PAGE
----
g= gravitational constant
Î· = viscosity of the dispersion medium
According to strokeâs law, rate of creaming is directly proportional to the size of globules. Bigger is the size of the globules, more will be the creaming. Therefore in order to minimize creaming, globule size should be reduced by homogenization.
Rate of creaming is inversely proportional to the viscosity of the continuous phase i.e. more the viscosity of the continuous phase, less will the problem of creaming. The viscosity of the continuous phase should be increased by adding suitable viscosity enhancers like gum acacia, tragacanth etc.
Occasionally, it happens that an emulsion cracks during preparation, i.e., the primary emulsion does not become white but acquires an oily translucent appearance. In such a case, it is impossible to dilute the emulsion nucleus with water and the oil separates out.
Cracking of emulsion can be due to:
3- Phase Inversion
Phase inversion can be minimized by:
Stir or change chemical conditions
1- Preservation from microorganisms:
It is necessary to preserve the emulsions from microorganisms as these can proliferate easily in emulsified systems with high water content, particularly if carbohydrates, proteins or steroidal materials are also present.
Contamination due to microorganisms can result in problems such as:
and eventually breaking of emulsion
2- Preservation from oxidation:
Oxidative changes such as rancidity and spoilage due to atmospheric oxygen and effects of enzymes produced by micro-organisms is seen in many emulsions containing vegetables and mineral oils and animal fats.
Some of the commonly used antioxidants for emulsified systems include:
Stability testing of emulsions involves determining stability at long term storage conditions, accelerated storage conditions, freezing and thawing conditions. Stress conditions are applied in order to speed up the stability testing.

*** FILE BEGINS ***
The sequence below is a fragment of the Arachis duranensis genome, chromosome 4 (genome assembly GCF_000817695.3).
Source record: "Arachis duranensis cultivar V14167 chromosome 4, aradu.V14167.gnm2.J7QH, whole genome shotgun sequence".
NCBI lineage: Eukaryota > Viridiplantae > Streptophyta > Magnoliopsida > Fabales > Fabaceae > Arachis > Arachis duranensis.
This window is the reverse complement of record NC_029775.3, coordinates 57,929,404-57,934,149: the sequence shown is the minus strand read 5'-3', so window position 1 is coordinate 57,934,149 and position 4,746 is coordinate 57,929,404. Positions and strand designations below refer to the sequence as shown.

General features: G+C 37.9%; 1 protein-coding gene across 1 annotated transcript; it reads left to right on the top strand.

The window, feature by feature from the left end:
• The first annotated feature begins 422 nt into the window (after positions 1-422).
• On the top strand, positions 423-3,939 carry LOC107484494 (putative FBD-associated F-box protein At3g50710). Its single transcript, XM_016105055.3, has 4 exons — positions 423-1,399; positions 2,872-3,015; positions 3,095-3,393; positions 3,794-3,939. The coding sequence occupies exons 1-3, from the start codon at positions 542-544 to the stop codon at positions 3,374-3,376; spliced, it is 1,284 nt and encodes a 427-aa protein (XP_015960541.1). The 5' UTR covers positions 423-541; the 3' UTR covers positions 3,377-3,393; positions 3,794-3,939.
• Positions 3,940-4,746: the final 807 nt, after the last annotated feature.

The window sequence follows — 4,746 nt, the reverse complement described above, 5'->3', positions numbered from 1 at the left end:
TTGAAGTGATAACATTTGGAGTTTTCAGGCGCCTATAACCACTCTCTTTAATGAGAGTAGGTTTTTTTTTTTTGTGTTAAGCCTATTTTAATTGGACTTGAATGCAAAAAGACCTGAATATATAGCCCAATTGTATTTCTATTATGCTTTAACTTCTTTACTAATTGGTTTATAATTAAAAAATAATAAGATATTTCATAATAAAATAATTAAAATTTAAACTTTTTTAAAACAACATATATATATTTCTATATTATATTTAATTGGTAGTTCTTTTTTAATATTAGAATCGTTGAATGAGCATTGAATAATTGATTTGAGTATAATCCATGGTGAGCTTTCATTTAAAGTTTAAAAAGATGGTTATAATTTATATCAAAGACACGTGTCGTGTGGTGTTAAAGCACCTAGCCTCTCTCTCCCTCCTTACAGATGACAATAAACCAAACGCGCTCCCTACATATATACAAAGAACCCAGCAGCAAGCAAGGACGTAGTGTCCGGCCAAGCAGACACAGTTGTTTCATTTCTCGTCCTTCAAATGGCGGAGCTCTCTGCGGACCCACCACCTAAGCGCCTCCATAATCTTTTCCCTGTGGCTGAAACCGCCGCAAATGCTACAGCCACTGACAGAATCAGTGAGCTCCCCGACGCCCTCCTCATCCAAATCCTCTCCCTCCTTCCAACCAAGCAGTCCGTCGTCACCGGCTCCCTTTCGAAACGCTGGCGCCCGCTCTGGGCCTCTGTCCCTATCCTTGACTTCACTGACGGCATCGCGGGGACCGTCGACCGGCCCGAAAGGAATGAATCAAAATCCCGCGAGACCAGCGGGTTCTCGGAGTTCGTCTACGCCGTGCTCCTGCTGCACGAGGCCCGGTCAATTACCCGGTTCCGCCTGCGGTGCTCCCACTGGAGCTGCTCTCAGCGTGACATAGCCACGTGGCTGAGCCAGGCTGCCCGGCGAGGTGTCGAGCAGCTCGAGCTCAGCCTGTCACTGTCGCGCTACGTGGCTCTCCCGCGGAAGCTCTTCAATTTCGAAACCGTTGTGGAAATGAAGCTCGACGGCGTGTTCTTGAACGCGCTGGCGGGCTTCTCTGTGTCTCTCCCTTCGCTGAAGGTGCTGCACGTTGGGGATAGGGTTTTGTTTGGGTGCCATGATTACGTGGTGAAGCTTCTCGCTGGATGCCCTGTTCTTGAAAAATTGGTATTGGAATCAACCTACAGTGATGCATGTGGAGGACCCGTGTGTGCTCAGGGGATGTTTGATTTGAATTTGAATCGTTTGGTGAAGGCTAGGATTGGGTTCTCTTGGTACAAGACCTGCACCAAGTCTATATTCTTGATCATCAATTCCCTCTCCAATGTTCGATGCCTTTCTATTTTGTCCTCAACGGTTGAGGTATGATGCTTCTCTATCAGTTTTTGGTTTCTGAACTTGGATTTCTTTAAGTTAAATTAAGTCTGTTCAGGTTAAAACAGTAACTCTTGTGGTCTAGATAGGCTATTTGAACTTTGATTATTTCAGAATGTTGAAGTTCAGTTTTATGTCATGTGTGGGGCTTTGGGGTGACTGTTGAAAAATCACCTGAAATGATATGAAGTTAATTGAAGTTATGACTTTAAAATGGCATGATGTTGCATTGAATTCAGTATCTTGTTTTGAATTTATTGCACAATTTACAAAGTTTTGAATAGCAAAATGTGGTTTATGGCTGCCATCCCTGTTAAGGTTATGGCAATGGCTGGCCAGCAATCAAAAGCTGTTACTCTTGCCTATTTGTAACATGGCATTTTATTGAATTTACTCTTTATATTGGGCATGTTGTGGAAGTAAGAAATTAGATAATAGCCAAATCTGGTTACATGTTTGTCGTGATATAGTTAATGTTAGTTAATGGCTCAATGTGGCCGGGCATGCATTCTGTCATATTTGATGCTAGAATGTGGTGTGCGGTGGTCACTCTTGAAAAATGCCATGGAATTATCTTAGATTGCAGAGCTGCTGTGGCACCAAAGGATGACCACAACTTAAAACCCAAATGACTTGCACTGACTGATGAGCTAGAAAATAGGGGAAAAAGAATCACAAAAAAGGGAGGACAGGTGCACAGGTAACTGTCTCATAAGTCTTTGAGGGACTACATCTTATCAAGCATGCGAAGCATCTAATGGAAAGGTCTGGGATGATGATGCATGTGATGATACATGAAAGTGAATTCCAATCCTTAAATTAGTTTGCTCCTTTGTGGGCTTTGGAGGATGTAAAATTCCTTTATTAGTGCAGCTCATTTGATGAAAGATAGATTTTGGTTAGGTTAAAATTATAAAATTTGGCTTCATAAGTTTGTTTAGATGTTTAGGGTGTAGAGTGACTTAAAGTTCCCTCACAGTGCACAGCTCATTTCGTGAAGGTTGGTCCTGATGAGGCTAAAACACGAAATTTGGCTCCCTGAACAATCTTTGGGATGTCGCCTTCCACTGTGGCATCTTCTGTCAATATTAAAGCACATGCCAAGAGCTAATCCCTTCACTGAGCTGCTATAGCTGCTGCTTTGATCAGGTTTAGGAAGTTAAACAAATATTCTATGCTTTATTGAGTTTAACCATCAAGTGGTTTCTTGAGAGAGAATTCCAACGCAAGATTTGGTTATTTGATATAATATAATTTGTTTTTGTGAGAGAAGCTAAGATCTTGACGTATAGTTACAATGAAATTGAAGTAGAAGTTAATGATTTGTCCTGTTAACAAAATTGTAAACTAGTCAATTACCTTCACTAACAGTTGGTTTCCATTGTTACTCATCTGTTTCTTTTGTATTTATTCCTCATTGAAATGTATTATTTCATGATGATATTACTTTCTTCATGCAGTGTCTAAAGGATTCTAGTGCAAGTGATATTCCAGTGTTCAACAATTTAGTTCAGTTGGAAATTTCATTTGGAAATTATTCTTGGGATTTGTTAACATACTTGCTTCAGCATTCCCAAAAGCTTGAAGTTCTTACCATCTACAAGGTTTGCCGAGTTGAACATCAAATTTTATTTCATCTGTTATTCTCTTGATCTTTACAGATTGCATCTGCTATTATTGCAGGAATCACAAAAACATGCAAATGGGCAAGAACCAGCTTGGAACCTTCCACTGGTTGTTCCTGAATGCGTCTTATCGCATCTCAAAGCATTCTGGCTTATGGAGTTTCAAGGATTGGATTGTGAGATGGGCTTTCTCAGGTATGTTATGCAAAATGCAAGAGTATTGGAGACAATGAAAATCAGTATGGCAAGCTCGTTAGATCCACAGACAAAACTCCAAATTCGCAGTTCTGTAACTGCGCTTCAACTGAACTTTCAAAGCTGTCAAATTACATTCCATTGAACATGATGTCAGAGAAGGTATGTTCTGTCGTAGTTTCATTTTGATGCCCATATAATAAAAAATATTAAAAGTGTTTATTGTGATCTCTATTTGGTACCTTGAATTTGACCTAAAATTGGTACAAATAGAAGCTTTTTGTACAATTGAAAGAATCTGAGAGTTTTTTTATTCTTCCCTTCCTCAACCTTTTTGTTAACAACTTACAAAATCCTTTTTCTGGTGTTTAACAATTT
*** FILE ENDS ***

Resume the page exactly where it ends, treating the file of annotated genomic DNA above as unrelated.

The stress conditions used for speeding up instability of emulsions include:
Generally o/w emulsions are used for internal use as the oil is more readily absorbed in a fine state of subdivision through the gastro intestinal tract and secondly the preparation becomes more palatable when water forms the continuous phase, as the medicinal oil is enveloped in a thin film of emulgent which masks the bitter and oily taste of the drug like liquid paraffin.
Orally emulsions are also used to facilitate the absorption of the oil soluble drugs like vitamins A,D, E and K.
Uses: Laxative. It acts as an emollient purgative in chronic constipation especially during pregnancy and old age.
Uses: Source of vitamin A and D.
Uses: Antiseptic cream for the treatment of cuts, wounds and burns.
Uses: Skin protective and skin smoothner.
Types Of Emulsions
1. They can mask the bitter taste and odor of drugs, thereby making them more palatable. e.g. castor oil, cod-liver oil etc.
2. They can be used to prolong the release of the drug thereby providing sustained release action.
3. Essential nutrients like carbohydrates, fats and vitamins can all be emulsified and can be administered to bed ridden patients as sterile intravenous emulsions.
4. Emulsions provide protection to drugs which are susceptible to oxidation or hydrolysis.
5. Intravenous emulsions of contrast media have been developed to assist in diagnosis.
6. Emulsions are used widely to formulate externally used products like lotions, creams, liniments etc.
1. Oral (Liquid administration of oils, eg. Vitamins A, D, and E) Reasons of use:
2. Parenteral Drug Solubilization:
If an emulsion on exposure to ultra-violet radiations shows continuous florescence under microscope, then it is w/o type and if it shows only spotty fluorescence, then it is Oil in o/w type
When a filter paper soaked in cobalt chloride solution is added to an emulsion and dried, it turns from blue to pink, indicating that the emulsion is o/w type.
1) Surface active agent:
forming a monomolecularfilm
2) Hydrophilic colloids:
forming a multimolecularfilm
3) Finely divided solid particles:
forming a particulate film
1- Trituration Method
2- Bottle Method
1. Determination of particle size and particle count:
2. Determination of phase separation
3. Determination of viscosity
4. Determination of electrophoretic properties